Subject: Researchers Devise Wi-Peep Drone That Can ‘See Through Walls’
Using a $20 off-the-shelf drone, researchers at the University of Waterloo in Ontario have created what is effectively an airborne scanning device that can triangulate the location of every WiFi-connected device in your house. Yikes. Researchers Ali Abedi and Deepak Vasisht, who recently presented their findings at the 28th Annual International Conference on Mobile Computing and Networking, call this contraption “Wi-Peep,” which is a deceptively cute name for a project with such horrifying implications. Wi-Peep engages in what researchers call a “location-revealing privacy attack” that can manipulate the data in WiFi networks and use it to “see through walls,” or, rather, approximate the location of devices via sneaky scanning.
Source: Help Net Security
Another week in-review abstracts…
Source: The Hill
Former top cybersecurity official Chris Krebs on Sunday said the paid subscription plan for a verification mark on Twitter will “create a very chaotic environment” because it would open the information space to foreign actors, election deniers and other potentially malign influencers.Krebs told moderator Margaret Brennan on CBS’s “Face the Nation” that being able to buy the “blue tick” for $8 a month goes against a long-standing policy of verifying authentic accounts.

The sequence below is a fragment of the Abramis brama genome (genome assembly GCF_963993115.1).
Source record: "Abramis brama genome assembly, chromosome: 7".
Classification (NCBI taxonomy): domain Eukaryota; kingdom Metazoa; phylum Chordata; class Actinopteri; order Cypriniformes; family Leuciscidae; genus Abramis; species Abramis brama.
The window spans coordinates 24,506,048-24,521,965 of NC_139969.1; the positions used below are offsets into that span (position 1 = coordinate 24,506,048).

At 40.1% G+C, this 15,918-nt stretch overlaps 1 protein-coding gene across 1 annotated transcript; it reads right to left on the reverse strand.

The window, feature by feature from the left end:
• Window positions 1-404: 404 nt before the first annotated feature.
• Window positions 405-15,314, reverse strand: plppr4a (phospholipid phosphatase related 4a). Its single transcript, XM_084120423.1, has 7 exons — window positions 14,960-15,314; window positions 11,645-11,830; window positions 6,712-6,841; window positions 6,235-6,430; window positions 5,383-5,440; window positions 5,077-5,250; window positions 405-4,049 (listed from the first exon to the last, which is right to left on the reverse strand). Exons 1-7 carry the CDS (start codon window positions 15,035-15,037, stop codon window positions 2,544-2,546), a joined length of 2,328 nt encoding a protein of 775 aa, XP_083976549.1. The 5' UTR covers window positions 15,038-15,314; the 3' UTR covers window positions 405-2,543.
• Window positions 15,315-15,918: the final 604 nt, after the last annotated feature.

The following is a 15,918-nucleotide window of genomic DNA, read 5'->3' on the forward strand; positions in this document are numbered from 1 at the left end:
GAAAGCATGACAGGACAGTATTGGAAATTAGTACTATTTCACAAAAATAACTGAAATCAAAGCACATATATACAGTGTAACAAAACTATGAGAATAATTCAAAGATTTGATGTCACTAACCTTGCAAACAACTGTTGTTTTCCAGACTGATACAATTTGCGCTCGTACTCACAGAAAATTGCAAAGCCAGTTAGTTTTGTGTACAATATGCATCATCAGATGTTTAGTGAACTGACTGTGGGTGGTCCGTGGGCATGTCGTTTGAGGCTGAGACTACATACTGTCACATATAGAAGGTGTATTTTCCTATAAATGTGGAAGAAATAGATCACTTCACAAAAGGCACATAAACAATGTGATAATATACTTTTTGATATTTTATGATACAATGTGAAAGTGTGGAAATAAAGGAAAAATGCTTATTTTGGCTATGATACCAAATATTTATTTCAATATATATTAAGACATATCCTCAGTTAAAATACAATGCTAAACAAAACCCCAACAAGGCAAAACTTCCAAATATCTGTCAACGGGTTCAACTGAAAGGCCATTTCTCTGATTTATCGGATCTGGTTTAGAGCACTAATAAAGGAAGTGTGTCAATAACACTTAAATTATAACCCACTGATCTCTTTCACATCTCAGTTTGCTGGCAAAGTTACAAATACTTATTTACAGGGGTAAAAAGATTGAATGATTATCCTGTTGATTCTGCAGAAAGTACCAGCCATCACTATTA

“To have such a dramatic shift in that marker of trust [and] now you can buy it,” Krebs said. “It opens the information space to a broader community of influencers, clout chasers, election denialists and [foreign actors]. We’ve seen reports lately that Russia, China and Iran are back at their old tricks, and it is going to create a very chaotic environment.”
Twitter’s new owner, Elon Musk, launched the updated subscription service on Saturday, charging $7.99 for a verification mark as well as other features and benefits for Twitter Blue members, including seeing less advertisements.
There are also concerns about legitimate users who are unwilling to pay for the service who could be forced to compete against fake accounts impersonating them.
Uber’s former chief security officer (CSO), Joe Sullivan, was found guilty on Oct. 5 of obstruction of justice (18 U.S.C. § 1505) and misprision of a felony (18 U.S.C. § 4) based on what the Justice Department called his “attempted cover-up of a 2016 hack of Uber.”
In 2016, while the Federal Trade Commission (FTC) was investigating Uber for an earlier incident, Sullivan learned of another hacking incident that affected the Uber accounts of more than 57 million riders and drivers. In its prosecution of Sullivan, the government alleged that, rather than disclose the incident to the FTC, Uber’s former CSO took steps to hide it from the government, as well as from many of his colleagues at Uber. Most notably, in his alleged attempt to cover up the incident, Sullivan also arranged a $100,000 payment to the hackers through Uber’s “bug bounty” program in exchange for their signatures on a nondisclosure agreement (NDA) promising not to reveal the incident and falsely stating that they did not exfiltrate sensitive customer information.
This case—which marks the first time a company executive faced criminal prosecution over their response to a data incident—is troubling. Most notably, it blurs the line between “covering up” a data incident and merely declining to report it.
Table of contents:
Social engineering is the very common practice of exploiting a human element to initiate and/or execute a cyberattack.
Human weakness and ignorance present such easy targets that fully 82% of the attacks in Verizon’s 2022 Data Breach Investigations Report were perpetrated, at least in part, via some form of social engineering.